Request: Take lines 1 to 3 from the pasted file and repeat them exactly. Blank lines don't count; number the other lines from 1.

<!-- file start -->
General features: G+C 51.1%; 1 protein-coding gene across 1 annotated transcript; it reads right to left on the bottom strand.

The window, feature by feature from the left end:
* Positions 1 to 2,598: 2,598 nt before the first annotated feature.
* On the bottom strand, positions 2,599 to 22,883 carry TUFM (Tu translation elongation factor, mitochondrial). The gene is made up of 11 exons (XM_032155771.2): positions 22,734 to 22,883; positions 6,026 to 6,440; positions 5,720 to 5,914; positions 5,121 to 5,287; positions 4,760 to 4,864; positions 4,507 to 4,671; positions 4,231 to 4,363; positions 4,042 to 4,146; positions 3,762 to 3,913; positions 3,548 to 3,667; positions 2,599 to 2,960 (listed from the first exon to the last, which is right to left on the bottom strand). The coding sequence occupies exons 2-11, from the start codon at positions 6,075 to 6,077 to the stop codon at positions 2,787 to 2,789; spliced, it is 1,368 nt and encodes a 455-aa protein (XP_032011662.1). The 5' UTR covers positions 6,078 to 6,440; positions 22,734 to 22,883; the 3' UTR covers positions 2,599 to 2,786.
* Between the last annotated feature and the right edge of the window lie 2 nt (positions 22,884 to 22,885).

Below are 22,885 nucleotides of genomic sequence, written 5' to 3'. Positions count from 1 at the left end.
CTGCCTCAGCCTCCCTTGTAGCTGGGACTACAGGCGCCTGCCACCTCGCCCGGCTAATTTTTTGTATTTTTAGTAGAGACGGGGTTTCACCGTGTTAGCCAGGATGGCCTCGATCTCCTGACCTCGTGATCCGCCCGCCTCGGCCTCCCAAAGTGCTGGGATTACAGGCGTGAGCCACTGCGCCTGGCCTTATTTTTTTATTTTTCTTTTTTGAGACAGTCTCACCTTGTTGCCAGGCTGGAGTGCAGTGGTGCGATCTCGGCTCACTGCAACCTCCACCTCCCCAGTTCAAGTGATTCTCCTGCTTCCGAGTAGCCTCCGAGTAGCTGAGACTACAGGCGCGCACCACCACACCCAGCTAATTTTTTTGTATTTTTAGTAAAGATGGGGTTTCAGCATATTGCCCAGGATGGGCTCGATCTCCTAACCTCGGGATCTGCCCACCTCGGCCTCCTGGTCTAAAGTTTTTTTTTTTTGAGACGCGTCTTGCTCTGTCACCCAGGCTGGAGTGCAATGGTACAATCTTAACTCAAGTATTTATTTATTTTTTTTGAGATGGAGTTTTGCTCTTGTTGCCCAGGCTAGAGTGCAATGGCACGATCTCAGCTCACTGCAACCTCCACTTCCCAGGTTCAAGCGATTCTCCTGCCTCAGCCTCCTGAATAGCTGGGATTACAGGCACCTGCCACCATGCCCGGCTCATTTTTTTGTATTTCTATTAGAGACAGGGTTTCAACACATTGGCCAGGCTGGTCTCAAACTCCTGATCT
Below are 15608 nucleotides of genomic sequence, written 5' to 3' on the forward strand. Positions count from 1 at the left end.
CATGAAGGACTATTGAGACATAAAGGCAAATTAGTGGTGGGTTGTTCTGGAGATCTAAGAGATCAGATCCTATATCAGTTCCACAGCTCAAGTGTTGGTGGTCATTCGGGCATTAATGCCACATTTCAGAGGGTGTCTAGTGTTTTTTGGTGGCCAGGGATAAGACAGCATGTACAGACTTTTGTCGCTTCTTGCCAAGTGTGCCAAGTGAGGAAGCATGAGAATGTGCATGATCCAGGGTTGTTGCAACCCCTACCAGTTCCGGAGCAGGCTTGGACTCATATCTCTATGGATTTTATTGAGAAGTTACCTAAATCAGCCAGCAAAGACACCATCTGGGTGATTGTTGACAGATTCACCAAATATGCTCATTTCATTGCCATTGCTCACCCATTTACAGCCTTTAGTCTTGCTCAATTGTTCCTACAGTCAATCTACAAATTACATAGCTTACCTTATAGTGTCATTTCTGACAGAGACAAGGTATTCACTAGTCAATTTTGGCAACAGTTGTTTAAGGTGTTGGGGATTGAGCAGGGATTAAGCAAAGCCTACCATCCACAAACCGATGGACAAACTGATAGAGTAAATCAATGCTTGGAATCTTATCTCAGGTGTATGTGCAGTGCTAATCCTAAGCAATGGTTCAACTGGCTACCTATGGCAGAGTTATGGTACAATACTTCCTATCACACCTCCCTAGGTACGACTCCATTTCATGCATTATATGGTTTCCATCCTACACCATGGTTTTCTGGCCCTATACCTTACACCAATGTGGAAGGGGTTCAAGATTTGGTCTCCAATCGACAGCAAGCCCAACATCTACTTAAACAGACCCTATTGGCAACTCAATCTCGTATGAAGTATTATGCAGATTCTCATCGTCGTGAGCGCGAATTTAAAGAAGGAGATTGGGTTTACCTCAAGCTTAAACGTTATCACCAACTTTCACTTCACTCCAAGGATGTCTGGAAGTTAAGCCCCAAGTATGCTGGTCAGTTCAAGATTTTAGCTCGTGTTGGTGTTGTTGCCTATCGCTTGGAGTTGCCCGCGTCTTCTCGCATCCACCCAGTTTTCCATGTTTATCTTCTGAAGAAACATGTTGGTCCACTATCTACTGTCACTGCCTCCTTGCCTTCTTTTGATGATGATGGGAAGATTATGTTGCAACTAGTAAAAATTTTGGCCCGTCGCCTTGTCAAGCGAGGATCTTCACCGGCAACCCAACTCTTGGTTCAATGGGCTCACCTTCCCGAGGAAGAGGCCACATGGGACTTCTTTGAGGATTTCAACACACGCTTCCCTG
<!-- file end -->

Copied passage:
General features: G+C 51.1%; 1 protein-coding gene across 1 annotated transcript; it reads right to left on the bottom strand.

The window, feature by feature from the left end:
* Positions 1 to 2,598: 2,598 nt before the first annotated feature.